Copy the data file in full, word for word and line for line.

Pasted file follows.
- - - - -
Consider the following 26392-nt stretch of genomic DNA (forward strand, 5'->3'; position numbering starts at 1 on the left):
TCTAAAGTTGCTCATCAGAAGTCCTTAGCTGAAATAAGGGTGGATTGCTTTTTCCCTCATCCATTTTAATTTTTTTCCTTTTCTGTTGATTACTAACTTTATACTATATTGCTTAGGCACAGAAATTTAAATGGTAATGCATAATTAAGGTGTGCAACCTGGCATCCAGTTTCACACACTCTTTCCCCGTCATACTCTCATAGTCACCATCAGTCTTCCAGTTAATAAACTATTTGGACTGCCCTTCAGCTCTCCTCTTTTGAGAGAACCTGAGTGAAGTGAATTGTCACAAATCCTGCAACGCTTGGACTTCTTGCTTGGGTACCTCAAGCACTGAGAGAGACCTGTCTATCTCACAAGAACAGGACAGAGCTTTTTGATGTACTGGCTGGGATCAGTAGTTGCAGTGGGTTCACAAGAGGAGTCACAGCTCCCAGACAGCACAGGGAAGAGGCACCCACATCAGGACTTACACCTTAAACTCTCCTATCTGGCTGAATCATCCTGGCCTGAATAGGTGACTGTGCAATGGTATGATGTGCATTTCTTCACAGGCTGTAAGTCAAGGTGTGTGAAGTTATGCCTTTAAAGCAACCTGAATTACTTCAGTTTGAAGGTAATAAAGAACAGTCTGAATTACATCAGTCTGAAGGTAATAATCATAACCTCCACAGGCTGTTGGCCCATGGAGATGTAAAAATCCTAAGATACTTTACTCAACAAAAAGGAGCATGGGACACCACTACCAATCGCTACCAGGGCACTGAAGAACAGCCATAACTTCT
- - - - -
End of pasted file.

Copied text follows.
Consider the following 26392-nt stretch of genomic DNA (forward strand, 5'->3'; position numbering starts at 1 on the left):
TCTAAAGTTGCTCATCAGAAGTCCTTAGCTGAAATAAGGGTGGATTGCTTTTTCCCTCATCCATTTTAATTTTTTTCCTTTTCTGTTGATTACTAACTTTATACTATATTGCTTAGGCACAGAAATTTAAATGGTAATGCATAATTAAGGTGTGCAACCTGGCATCCAGTTTCACACACTCTTTCCCCGTCATACTCTCATAGTCACCATCAGTCTTCCAGTTAATAAACTATTTGGACTGCCCTTCAGCTCTCCTCTTTTGAGAGAACCTGAGTGAAGTGAATTGTCACAAATCCTGCAACGCTTGGACTTCTTGCTTGGGTACCTCAAGCACTGAGAGAGACCTGTCTATCTCACAAGAACAGGACAGAGCTTTTTGATGTACTGGCTGGGATCAGTAGTTGCAGTGGGTTCACAAGAGGAGTCACAGCTCCCAGACAGCACAGGGAAGAGGCACCCACATCAGGACTTACACCTTAAACTCTCCTATCTGGCTGAATCATCCTGGCCTGAATAGGTGACTGTGCAATGGTATGATGTGCATTTCTTCACAGGCTGTAAGTCAAGGTGTGTGAAGTTATGCCTTTAAAGCAACCTGAATTACTTCAGTTTGAAGGTAATAAAGAACAGTCTGAATTACATCAGTCTGAAGGTAATAATCATAACCTCCACAGGCTGTTGGCCCATGGAGATGTAAAAATCCTAAGATACTTTACTCAACAAAAAGGAGCATGGGACACCACTACCAATCGCTACCAGGGCACTGAAGAACAGCCATAACTTCT